Wild Rose may sound like a familiar tune, but you’ve never heard it performed quite like this.
Chinese blockbuster "Monster Hunt" is a sappy, crowd-pleasing, tonally wonky fantasy-adventure/comedy that pits dorky-looking monsters against over-acting cornball comedians/monster-hunters. It is silly, and ungainly, and weirdly violent (though in an appreciably cartoony, mostly implied kind of way). But, don't be afraid parents, grandparents, and legal guardians. You should see this film. See it with your grade-school-aged kids, their equally young friends, and whatever kids you can find loitering around a theater near you that happens to be showing "Monster Hunt." This film is pleasantly cheesy, and probably more interesting than anything that's currently being marketed to your not-so-picky kids. Try it, they'll like it.
"Monster Hunt," a film that broke China's opening day box office record, takes place in a fantasy, pre-industrial world where men and monsters co-exist. The monsters are CGI creatures that look like the companies that make Peeps and Beany Babies made an unholy alliance, and created cuddly, fat, sub-humanoid amphibian creatures with Peter Lorre's sunken eyes and a physique like those creepy-looking Martian Popping Thing toys that still haunt my dreams.
The film's plot is a bit convoluted, so let me break it down as simply as I can: monsters aren't welcome in the human world, so they are banished to the forest ... type area. But the humans' Monster Hunter Bureau is getting antsy without monsters to hunt, so they hatch a plan to kill the newly-deposed—and heavily pregnant—monster queen's baby, thereby causing anarchy in the monster world, and giving the otherwise dormant Monster Hunter Bureau new work. Rural mayor Tianyin (Boran Jing) gets impregnated by the monster queen despite the fact that he's a male. And he has to bear the queen's child and raise it with the help of amateur monster-hunter Xiaolan (Baihe Bai) while everyone tries to either eat or rescue the future monster king.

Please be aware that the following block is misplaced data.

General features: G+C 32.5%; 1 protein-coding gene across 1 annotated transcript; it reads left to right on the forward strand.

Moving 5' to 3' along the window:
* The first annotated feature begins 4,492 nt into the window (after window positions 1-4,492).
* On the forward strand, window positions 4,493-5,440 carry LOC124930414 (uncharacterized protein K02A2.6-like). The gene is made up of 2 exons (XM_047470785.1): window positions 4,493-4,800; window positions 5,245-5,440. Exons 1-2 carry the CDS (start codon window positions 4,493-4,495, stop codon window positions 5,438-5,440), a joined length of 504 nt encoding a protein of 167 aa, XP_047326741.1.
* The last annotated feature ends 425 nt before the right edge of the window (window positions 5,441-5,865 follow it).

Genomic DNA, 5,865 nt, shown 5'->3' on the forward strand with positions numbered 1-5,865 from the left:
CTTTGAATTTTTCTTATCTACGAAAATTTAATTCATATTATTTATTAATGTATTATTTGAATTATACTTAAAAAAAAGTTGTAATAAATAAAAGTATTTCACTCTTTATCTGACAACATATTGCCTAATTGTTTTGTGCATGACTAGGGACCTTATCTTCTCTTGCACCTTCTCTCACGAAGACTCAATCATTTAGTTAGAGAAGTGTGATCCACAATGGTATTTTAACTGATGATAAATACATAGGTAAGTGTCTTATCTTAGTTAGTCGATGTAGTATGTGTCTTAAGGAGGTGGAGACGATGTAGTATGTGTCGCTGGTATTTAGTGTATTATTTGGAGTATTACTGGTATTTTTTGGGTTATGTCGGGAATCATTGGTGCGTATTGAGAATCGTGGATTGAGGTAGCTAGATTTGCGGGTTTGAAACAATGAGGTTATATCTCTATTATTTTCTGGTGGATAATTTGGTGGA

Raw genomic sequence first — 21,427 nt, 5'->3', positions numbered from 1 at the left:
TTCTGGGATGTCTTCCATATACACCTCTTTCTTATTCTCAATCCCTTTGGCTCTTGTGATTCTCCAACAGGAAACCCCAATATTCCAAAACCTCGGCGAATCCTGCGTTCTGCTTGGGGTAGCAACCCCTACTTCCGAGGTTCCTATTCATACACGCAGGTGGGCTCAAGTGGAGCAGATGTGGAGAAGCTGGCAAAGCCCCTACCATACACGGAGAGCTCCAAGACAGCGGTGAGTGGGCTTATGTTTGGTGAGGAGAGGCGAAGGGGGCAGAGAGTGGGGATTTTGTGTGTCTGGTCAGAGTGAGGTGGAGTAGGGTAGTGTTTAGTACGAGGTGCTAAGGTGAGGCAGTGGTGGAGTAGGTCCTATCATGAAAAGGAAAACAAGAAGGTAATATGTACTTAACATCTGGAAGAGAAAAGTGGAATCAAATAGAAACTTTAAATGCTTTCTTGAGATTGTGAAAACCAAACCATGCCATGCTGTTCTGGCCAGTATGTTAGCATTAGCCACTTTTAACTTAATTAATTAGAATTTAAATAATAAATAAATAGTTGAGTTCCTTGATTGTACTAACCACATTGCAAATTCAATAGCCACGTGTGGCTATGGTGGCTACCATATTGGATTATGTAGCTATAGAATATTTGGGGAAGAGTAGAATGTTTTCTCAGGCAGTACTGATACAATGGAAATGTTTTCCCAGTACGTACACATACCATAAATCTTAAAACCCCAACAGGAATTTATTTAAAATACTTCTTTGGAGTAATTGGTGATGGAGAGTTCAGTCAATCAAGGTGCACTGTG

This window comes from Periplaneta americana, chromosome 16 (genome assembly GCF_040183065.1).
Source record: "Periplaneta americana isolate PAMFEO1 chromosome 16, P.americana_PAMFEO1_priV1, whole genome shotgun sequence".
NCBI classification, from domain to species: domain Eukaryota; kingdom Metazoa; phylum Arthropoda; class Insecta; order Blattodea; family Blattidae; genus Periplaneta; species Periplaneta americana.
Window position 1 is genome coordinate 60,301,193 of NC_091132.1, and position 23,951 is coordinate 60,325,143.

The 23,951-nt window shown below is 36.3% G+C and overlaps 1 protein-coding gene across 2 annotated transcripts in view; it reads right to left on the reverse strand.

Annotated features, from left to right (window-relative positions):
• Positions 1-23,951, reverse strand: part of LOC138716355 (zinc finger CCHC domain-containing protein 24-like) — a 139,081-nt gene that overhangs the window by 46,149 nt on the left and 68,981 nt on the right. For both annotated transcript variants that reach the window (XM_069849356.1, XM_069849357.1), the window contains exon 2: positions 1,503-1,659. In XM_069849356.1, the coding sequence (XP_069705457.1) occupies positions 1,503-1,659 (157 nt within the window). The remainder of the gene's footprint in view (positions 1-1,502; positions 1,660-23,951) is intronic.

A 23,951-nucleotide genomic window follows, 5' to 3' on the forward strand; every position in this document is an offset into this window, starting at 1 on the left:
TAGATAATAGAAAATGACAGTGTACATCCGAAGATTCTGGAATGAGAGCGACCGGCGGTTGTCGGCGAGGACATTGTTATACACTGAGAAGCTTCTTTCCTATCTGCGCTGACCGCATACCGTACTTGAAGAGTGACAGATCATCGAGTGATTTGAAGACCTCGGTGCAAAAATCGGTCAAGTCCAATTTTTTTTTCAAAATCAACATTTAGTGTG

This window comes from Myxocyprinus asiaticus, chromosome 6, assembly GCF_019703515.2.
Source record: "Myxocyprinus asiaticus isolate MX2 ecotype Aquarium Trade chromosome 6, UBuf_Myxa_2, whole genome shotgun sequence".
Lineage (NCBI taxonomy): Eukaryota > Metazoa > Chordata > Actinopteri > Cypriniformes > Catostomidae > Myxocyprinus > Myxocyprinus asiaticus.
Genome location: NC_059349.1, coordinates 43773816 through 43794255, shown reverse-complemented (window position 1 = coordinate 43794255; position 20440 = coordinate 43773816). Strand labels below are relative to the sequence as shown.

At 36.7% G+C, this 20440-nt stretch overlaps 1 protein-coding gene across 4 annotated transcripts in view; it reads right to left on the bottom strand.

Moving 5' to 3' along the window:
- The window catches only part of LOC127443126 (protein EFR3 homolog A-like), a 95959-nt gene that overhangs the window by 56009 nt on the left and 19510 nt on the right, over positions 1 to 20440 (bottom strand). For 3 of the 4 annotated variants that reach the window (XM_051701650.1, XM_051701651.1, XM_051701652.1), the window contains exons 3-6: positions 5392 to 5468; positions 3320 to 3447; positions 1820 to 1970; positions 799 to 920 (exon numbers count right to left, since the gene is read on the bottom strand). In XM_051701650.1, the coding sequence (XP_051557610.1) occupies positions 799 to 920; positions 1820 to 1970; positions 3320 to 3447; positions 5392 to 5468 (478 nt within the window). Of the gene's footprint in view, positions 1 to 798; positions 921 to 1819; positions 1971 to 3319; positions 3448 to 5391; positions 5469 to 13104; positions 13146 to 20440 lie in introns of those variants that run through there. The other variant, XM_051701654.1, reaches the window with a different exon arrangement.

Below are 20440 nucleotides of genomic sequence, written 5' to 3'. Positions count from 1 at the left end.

Yes, I said "eat." There's a peculiar amount of goony food-related humor and violence that would earn the film a PG-13 rating if the film had a rating. Gags involving the deep-fat frying, dicing up, and steaming of monsters can be disturbing given how hard the film's animators try to make their monsters look cute, and cuddly in an "E.T.: The Extra-Terrestrial"-kind of way. There's also a lot of silly slapstick that doesn't always work, including crude fart/poop jokes, and a gag about breast-feeding a monster-child who suckles on blood (don't worry, you only see two pin-pricks of blood in this scene).
You also get some endearingly off-kilter jokes about butts, and monsters, and eating things you probably shouldn't, and a corny, but sometimes effective, love story about raising a family. And oh, yes, lots of energetic CGI action scenes and unabashedly silly plot points. The story never goes anywhere unexpected, but really, you should see "Monster Hunt" with your kids. It is silly and over-the-top and a great time-killer. I mean, let's be honest, you see much worse movies all the time with your kids, right? That's what love is, seeing "Monster Hunt" with your children. Now get your coat on, let's go before your young charges try to drag you to "Norm of the North" or the latest "Alvin and the Chipmunks" sequel again!
A review of the third and final season of Jessica Jones, now playing on Netflix.
One of the more singular moviegoing experiences that I can recall attending.